• Contact someone immediately in the event of suspicious transactions.
  • Use “strong” passwords that are unique to each individual, and change passwords frequently.
  • Have a procedure for updating employee access.
  • Do not transmit sensitive banking information over unencrypted communication lines.
  • Do not store sensitive information on portable storage devices.
  • Have dedicated workstations if possible.
  • Dedicate separate computers for internet browsing and online banking access.
  • Implement “dual control” for all payment methods – release payments only after authorization from two employees.
  • Segregate employee duties.
  • Use ACH Debit Filters and Blocks to block all transactions except those you want.
  • Maintain up-to-date virus protection and security software.
  • Install security patches via automatic vendor updates.
  1. Preventing electronic payments fraud – “the people side.” Even with robust technological safeguards, your business is still vulnerable to insider fraud and employee-enabled fraud. In the case of deliberate insider fraud, an employee may manipulate ACH files or wire transfers to redirect funds to fraudulent accounts. Or an unscrupulous employee may provide fraudsters with company login credentials for a fee.

    But criminals often obtain sensitive information from employees who are well-meaning, too. Mechanisms include “phishing” (spam or pop-up messages used to gain access to sensitive information), “spear phishing” (targeting of high-profile company employees with malware), and “vishing” (automated recordings that encourage recipients to “contact their bank immediately”). Sometimes, these attempts are blatant; other attempts are much more subtle. Protect your business by following these practices:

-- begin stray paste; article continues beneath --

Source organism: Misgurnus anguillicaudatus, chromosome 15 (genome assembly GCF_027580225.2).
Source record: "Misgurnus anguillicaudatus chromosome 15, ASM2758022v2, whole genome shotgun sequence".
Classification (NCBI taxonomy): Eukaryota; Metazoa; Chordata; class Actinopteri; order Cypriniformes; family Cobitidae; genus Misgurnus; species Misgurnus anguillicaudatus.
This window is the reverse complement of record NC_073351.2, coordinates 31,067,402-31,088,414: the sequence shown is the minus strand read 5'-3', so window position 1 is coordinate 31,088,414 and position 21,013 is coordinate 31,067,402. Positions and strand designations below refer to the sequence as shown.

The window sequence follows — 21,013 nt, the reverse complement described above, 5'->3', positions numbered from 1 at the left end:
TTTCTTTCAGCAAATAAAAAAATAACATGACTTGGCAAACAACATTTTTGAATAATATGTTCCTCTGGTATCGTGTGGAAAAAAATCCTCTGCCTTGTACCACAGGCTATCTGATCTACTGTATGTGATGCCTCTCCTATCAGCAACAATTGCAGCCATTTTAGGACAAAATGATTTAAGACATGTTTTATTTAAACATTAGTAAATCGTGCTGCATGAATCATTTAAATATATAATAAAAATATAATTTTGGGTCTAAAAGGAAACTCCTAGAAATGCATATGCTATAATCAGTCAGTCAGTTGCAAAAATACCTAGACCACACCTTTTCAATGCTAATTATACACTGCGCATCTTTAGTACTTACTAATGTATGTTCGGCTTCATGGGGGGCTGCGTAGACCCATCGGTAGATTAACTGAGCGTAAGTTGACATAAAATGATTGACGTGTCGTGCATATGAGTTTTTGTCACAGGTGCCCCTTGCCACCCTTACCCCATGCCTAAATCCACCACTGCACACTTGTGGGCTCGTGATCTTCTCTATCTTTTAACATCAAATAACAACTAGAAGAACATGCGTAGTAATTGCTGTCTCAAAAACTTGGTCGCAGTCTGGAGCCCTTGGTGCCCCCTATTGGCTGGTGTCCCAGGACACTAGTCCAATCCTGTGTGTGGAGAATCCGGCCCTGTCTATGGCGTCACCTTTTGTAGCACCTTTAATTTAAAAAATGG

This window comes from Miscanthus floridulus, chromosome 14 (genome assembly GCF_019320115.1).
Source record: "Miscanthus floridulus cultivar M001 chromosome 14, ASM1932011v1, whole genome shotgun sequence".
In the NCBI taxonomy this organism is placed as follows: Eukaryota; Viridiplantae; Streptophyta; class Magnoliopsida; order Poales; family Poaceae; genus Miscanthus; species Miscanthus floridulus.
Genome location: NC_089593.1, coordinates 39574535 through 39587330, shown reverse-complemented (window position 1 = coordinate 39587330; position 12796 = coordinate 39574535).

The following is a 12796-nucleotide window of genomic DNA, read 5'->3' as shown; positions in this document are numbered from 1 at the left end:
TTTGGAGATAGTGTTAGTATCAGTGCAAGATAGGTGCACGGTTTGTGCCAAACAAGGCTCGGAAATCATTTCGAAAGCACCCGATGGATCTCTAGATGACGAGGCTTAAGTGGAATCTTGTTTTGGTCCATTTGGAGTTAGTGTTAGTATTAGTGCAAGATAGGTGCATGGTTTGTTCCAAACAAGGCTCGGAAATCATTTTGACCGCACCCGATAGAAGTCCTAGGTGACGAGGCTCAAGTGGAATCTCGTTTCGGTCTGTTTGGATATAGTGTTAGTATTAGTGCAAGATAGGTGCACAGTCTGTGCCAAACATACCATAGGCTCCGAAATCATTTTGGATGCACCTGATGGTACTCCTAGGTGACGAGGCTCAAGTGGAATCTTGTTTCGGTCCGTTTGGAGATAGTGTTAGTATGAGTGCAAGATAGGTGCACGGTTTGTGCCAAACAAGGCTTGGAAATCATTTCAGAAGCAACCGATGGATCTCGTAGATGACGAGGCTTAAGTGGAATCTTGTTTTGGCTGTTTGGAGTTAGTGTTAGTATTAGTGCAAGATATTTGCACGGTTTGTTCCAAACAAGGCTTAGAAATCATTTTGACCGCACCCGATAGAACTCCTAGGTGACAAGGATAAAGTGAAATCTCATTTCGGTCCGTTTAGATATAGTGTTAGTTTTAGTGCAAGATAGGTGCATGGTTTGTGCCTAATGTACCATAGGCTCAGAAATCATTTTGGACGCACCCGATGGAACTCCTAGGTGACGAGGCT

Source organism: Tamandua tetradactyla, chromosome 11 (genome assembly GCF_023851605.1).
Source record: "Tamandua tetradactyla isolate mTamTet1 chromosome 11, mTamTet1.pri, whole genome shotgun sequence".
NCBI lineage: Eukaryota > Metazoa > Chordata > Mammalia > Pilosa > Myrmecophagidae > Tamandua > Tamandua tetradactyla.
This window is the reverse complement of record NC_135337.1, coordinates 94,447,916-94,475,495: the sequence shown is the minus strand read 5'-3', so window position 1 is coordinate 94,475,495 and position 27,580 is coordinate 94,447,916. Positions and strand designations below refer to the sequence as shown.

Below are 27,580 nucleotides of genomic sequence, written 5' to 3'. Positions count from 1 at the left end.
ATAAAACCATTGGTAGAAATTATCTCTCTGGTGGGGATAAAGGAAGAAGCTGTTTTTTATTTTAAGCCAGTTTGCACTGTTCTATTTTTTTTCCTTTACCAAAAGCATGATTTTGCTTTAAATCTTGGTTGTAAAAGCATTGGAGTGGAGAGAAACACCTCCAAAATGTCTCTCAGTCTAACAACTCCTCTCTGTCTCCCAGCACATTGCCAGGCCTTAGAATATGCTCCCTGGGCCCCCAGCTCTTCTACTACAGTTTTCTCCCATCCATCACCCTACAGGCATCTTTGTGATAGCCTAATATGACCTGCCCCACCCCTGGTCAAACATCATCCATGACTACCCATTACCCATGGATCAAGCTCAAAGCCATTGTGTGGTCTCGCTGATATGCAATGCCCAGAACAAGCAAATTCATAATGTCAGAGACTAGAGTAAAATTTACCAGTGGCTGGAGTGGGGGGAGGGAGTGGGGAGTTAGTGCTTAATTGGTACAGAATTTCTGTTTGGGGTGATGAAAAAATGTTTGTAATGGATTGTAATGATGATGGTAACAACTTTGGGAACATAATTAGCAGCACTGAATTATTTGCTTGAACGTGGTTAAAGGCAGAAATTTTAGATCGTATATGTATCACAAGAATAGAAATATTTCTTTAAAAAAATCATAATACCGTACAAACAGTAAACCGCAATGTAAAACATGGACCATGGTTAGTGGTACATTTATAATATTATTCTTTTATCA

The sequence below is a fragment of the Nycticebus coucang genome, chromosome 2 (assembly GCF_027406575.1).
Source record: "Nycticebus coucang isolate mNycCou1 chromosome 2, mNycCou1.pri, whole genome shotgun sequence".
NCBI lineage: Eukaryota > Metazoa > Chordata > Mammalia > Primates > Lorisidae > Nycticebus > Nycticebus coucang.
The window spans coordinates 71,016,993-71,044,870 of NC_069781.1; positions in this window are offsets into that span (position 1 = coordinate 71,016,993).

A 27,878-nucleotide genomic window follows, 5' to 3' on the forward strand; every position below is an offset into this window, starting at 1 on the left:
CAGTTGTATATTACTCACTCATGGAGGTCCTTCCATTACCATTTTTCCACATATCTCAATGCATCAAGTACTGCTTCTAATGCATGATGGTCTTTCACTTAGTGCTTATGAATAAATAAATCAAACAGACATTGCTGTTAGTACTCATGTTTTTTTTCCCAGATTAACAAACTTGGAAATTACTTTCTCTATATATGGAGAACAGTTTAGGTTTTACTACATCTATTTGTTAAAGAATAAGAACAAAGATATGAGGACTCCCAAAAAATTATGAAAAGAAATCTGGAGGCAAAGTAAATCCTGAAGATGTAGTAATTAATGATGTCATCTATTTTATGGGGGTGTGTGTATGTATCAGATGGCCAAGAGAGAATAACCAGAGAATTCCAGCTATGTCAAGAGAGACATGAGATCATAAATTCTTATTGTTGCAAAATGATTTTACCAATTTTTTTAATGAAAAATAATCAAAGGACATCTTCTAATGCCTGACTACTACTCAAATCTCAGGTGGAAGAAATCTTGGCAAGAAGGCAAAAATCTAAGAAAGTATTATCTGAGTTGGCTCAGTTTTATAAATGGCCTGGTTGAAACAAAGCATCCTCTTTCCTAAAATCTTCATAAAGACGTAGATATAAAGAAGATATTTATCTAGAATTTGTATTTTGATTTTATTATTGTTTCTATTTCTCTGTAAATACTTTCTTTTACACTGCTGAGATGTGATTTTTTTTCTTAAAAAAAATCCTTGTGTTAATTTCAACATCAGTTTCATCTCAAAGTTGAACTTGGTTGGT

• Block pop-ups and plug-ins on computers used to conduct business.
  • Use separate email addresses for personal/company business.
  • Do not use the same computer for Internet surfing and banking.
  • Log out of online sessions when not in use.
  • Always contact your bank using information you know to be valid.
  • Always type the bank’s Web address into your Internet browser rather than cutting and pasting from a link.
  • Never provide sensitive information over the phone unless you placed the call or are sure you are talking to the correct party.
  • Maintain skepticism – if it seems too good to be true, it almost always is!

The bottom line is to take fraud seriously. Payments-related fraud is extremely common. Take practical steps to protect your business. Work with your bank’s treasury management department to ensure sophisticated fraud-prevention methods are in place. You can’t prevent fraud attempts, but together with your bank’s experts, you can reduce the risk and protect your business’s assets.

Kevin Tenpas is president of Wisconsin Bank & Trust, a community bank with assets of $500 million serving customers statewide. Greg Normington, AAP, is treasury management risk manager for Heartland Financial USA, Inc., the parent company of Wisconsin Bank & Trust.